Redd, whose performances fuse singing, dance, and showmanship, has had a house in Woodstock for ten years, but he tends to keep a low profile, despite having opened for such stars as Paul McCartney, The Pointer Sisters, Dionne Warwick, and others. You might have seen him at several of Levon Helm’s Midnight Rambles, and he’s opened for Woodstock musician Simi Stone. But he’s not the kind of singer/songwriter the town typically embraces. Although his music rocks, it’s not rock-n-roll. Nor is it electronica, although his style of dance music is partly electronic, blended with house music — a derivative of garage music from the 70s and 80s — plus R&B.
Growing up in California, Redd got his start as a teenage regular on the TV show Soul Train, dancing to the music of guest artists from Aretha Franklin to B. B. King. “Kids would line up,” he recalled, “and they’d pick who looks cool. You work for two days, dancing while celebrities walk in. The tapings end at 10 or 11 at night. You wake up Sunday morning, find something wild to wear, and go back and do it over again. I had to battle my parents to do it, but it was amazing.”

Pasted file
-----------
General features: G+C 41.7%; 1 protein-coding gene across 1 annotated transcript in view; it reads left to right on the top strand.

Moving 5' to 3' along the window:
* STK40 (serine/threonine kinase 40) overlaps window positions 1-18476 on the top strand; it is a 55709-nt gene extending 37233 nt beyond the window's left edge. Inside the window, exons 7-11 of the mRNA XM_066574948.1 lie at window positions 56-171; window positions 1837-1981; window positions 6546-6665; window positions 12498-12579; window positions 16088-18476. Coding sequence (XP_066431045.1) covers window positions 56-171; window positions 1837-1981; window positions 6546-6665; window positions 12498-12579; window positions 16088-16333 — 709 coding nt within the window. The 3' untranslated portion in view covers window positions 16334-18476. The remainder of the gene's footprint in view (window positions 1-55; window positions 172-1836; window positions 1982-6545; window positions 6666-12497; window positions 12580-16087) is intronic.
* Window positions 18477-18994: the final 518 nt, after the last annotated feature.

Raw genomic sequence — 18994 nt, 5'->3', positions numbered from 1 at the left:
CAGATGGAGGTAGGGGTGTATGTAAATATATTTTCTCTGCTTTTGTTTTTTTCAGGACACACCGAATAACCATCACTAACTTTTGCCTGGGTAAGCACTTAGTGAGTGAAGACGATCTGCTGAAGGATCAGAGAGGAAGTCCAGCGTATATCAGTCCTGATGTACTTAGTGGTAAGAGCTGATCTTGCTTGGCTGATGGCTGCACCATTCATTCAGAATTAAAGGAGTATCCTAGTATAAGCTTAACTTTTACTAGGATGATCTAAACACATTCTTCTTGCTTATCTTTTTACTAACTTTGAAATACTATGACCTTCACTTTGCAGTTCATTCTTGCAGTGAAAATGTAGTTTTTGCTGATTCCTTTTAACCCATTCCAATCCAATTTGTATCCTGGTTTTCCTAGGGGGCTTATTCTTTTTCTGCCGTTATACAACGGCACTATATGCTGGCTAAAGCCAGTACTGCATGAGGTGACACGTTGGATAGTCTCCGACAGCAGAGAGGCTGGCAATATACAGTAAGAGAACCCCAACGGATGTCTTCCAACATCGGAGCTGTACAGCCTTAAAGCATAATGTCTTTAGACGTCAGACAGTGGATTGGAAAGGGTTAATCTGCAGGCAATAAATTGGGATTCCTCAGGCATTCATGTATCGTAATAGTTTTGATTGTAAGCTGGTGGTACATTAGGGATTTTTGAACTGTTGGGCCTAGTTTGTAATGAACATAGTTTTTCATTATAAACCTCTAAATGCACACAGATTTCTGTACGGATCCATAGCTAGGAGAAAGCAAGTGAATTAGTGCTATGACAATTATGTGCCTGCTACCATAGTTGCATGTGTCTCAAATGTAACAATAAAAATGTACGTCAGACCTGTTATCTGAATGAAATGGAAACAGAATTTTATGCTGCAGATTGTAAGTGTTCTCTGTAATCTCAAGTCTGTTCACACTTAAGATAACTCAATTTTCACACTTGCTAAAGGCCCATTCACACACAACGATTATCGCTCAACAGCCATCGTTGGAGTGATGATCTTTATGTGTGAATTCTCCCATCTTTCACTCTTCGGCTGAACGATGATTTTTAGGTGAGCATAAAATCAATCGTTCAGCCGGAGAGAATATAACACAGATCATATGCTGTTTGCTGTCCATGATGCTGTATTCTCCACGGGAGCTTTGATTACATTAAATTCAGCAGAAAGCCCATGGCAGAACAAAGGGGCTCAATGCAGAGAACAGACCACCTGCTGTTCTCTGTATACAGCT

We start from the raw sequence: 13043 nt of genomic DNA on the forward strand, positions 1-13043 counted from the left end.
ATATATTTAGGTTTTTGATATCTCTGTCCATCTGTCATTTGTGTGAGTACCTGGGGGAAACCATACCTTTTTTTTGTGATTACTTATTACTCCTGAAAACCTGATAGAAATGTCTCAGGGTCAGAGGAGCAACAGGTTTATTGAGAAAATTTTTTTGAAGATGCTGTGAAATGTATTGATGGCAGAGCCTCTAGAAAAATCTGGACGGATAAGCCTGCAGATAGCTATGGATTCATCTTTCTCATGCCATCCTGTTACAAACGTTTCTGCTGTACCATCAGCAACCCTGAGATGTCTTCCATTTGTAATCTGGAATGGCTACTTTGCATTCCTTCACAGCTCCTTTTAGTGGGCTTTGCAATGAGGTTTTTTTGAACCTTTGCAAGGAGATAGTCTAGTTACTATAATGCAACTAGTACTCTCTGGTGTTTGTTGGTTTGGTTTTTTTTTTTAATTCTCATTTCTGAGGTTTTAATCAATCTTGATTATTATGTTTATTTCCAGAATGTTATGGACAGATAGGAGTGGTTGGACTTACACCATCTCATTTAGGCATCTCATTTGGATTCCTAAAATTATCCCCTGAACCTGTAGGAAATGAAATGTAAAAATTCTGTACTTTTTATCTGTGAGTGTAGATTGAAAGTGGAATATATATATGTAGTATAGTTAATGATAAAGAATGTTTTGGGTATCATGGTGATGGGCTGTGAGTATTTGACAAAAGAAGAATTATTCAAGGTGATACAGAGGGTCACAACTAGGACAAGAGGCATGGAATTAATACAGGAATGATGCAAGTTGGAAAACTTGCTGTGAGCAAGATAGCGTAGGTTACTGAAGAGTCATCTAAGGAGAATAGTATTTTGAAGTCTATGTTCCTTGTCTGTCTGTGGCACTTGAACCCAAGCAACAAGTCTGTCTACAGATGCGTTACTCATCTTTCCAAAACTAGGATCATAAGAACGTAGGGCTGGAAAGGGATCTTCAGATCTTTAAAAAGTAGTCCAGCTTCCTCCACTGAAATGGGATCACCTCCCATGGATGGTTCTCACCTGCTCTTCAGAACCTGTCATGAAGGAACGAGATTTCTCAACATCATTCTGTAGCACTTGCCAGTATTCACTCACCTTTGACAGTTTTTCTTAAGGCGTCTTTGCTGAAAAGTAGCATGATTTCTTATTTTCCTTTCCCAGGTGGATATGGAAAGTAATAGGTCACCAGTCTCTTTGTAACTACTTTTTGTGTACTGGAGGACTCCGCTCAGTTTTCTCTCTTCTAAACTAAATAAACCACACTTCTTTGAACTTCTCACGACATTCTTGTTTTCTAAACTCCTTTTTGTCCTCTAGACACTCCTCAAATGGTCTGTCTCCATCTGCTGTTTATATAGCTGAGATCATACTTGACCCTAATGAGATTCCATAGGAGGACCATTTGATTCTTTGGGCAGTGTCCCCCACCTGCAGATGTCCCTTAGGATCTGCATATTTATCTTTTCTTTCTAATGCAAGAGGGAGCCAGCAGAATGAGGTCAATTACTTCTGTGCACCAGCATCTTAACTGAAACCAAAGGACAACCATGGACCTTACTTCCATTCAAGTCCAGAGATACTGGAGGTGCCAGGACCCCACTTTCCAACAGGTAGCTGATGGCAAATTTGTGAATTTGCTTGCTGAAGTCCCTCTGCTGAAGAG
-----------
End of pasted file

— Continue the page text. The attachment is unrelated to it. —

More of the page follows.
Through dance lessons provided by the show’s producer, Don Cornelius, Redd honed his dance skills and obtained a scholarship to the California Institute of the Arts, which had been founded by Disney to groom animators, although it later branched out to other arts. Redd had been a political science major, with a possible future as a lawyer. Thanks to Cornelius’s support, he was offered jobs by Alvin Ailey and Merce Cunningham while still in college. He turned them down to dance with a Canadian ballet company.